Samarco, which is jointly owned by BHP and Brazil’s Vale, will set up a fund for repair work and to provide compensation for damages caused by the tailings dam spill, as part of a 15-year agreement.
The dam collapse at the Samarco mine in Brazil’s Minas Gerais state caused a massive spill of waste material, polluting a major river and killing at least 17 people, besides leaving hundreds homeless in what has been called the country’s worst environmental disaster.
Under the agreement, Samarco will pay 4.4 billion reals ($1.55 billion) over three years through 2018.
It will make smaller annual payments between 800 million reais ($282 million), and 1.6 billion reais ($550 million) in each of the next three years.
BHP did not outline payments for the following nine years, but the Brazilian government authorities have said that total payments would add up to an estimated 20 billion reais ($5.1 billion) over the 15 year period, Reuters reported.
“This agreement is an important step forward in supporting the long-term recovery of the communities and environment affected by the Samarco dam failure,” BHP chief executive Andrew Mackenzie said in a statement.
The agreement will settle the civil public claim made by Brazilian authorities against Samarco, Vale and BHP in November, Billiton Brasil, under which they had sought up to 20 billion reals for clean-up costs and damages.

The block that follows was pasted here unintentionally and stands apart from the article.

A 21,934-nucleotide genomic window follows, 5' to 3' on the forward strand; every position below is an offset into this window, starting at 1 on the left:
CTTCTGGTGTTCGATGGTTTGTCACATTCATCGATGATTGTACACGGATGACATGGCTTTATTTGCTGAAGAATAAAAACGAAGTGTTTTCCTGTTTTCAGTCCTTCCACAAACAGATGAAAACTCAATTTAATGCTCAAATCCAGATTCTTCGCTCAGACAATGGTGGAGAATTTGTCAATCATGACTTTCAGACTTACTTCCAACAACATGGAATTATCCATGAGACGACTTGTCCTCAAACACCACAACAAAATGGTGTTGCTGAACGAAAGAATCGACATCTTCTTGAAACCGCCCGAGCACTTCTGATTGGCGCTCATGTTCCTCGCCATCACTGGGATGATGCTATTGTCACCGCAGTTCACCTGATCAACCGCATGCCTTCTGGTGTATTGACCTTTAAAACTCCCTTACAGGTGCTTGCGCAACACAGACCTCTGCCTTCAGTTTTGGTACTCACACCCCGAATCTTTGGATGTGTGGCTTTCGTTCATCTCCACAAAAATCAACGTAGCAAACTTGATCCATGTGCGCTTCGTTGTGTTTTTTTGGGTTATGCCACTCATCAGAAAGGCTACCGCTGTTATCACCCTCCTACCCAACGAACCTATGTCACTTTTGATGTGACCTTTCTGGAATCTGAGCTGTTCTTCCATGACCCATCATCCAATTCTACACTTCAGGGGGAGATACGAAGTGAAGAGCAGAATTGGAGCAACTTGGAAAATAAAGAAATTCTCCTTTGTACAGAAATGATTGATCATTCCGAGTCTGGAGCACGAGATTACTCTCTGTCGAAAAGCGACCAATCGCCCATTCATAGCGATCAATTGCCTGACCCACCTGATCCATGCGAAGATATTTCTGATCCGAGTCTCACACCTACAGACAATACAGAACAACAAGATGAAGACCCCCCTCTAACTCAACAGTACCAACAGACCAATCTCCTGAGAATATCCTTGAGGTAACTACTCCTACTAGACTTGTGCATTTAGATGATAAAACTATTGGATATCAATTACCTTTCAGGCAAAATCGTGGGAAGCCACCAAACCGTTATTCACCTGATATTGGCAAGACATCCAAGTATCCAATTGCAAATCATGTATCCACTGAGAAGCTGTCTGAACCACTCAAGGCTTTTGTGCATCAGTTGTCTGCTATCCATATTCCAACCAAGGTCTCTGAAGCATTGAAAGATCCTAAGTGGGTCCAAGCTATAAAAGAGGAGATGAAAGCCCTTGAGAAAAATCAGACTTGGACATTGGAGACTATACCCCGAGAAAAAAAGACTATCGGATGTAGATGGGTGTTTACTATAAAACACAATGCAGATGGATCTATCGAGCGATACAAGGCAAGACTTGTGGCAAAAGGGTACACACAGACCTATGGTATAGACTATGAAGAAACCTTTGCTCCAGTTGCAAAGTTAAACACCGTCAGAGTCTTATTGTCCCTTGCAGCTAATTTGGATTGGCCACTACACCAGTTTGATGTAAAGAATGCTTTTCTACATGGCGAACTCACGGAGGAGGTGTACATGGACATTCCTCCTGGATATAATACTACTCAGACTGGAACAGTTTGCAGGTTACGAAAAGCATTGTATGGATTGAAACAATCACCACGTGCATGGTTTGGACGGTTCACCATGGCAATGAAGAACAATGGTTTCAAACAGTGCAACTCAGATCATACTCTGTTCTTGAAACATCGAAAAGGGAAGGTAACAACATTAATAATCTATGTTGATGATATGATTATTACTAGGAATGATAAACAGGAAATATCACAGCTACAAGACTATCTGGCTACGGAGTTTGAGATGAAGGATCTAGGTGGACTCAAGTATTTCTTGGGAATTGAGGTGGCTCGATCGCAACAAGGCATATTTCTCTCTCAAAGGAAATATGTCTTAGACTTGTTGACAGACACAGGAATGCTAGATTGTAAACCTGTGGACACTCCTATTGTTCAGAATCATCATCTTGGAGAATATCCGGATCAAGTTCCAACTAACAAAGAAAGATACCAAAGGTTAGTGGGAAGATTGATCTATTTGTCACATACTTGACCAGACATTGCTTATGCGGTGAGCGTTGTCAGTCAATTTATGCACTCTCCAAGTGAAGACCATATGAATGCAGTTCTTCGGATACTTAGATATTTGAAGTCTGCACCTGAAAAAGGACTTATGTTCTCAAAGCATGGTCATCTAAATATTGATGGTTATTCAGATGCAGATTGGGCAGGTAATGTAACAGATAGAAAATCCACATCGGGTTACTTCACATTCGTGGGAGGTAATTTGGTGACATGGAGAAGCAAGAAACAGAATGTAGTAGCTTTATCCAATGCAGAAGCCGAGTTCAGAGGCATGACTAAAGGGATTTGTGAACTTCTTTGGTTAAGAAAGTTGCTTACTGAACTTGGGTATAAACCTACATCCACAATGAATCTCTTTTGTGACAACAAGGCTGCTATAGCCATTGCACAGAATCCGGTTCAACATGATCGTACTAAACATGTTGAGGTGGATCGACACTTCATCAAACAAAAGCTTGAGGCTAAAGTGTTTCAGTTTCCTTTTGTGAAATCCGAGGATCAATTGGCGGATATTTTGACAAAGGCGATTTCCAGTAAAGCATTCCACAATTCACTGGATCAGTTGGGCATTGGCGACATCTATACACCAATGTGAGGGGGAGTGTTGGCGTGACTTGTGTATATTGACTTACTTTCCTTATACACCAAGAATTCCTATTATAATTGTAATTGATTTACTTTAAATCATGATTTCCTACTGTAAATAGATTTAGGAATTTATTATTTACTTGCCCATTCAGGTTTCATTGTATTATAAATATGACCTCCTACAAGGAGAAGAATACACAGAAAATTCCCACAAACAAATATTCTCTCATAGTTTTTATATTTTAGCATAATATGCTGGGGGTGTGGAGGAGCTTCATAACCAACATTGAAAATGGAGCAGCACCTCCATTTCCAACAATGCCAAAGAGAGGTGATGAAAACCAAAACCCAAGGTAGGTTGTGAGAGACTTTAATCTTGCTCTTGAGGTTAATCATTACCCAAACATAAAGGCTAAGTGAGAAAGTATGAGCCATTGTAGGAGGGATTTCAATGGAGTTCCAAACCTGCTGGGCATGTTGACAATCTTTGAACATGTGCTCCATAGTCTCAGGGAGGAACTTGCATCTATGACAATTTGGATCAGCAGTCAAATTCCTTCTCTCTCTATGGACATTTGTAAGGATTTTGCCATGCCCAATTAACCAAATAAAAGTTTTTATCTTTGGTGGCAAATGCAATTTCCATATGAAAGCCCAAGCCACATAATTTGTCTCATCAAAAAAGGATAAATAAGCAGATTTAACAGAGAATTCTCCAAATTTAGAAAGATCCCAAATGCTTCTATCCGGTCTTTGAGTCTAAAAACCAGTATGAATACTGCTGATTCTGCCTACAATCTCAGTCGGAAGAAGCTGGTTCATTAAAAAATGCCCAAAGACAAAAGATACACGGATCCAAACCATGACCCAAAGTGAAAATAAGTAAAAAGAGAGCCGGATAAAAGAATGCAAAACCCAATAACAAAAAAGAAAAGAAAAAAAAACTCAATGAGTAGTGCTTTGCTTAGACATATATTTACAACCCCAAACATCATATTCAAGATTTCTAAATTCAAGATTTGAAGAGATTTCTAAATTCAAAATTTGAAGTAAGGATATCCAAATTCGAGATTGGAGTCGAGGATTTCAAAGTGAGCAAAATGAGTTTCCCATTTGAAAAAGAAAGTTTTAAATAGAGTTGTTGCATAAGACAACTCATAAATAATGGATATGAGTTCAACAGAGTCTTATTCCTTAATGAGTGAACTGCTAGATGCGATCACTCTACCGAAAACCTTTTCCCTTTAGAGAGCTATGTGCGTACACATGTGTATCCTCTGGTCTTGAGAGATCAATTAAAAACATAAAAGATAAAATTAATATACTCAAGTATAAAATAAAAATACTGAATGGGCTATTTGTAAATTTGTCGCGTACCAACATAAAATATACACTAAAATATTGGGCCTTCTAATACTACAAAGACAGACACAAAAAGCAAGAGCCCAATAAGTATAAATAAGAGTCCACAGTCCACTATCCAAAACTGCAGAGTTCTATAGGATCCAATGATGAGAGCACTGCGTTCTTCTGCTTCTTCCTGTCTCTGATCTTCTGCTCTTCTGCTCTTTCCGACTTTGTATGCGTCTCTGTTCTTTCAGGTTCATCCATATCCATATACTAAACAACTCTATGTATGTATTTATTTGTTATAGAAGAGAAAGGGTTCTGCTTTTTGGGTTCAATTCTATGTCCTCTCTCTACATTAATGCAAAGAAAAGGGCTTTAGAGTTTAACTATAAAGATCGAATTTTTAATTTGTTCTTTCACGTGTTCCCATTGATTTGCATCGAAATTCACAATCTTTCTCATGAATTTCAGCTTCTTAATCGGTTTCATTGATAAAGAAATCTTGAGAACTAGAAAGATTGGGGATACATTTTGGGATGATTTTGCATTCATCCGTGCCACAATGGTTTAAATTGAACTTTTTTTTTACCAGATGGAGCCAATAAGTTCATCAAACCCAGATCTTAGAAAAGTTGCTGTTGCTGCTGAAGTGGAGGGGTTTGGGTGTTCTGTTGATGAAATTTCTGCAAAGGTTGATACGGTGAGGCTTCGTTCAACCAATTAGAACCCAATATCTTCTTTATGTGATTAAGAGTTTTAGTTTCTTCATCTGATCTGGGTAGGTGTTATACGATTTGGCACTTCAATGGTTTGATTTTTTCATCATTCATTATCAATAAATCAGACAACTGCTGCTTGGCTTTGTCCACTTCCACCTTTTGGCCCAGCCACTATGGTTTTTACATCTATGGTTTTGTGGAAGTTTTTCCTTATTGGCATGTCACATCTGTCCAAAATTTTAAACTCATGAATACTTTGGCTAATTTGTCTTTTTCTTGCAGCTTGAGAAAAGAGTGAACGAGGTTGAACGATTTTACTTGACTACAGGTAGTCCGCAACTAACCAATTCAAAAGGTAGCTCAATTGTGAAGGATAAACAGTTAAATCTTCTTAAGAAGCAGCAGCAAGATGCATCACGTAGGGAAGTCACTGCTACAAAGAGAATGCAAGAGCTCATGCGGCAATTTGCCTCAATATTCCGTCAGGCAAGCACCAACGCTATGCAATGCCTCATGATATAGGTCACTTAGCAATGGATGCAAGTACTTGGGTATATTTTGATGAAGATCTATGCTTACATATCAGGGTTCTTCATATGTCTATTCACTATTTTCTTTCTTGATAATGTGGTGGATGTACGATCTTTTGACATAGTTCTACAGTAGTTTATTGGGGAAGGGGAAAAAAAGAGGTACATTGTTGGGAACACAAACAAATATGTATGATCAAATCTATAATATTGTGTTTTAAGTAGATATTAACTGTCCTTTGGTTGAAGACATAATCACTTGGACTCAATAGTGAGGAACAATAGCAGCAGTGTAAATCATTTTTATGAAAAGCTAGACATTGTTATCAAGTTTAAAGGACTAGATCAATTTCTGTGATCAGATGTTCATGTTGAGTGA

The payments are to be self-funded by Samarco, but in the event it is unable to pay its obligations, Vale and BHP would be responsible for covering the costs.
BHP shares reacted positively to the news, jumping by six per cent in early trade as investors welcomed the certainty relating to the financial impact of the deadly accident.
The shares were up 73 cents, or 4.4 per cent, at $17.46 by 1043 AEDT.
“Financially, the outcome looks satisfactory with Samarco likely to self-fund the foundation contributions, although back-stopped by shareholders, BHP and Vale,” Shaw and Partners analyst Peter O’Connor said in a note.
In February, BHP outlined a $US1.12 billion provision in its half year accounts related to the Samarco disaster.
The amount included writing down the value of its Samarco business to zero, and part provision for costs related to the disaster.
At the time, the company said it was too early to assess the full financial impact.
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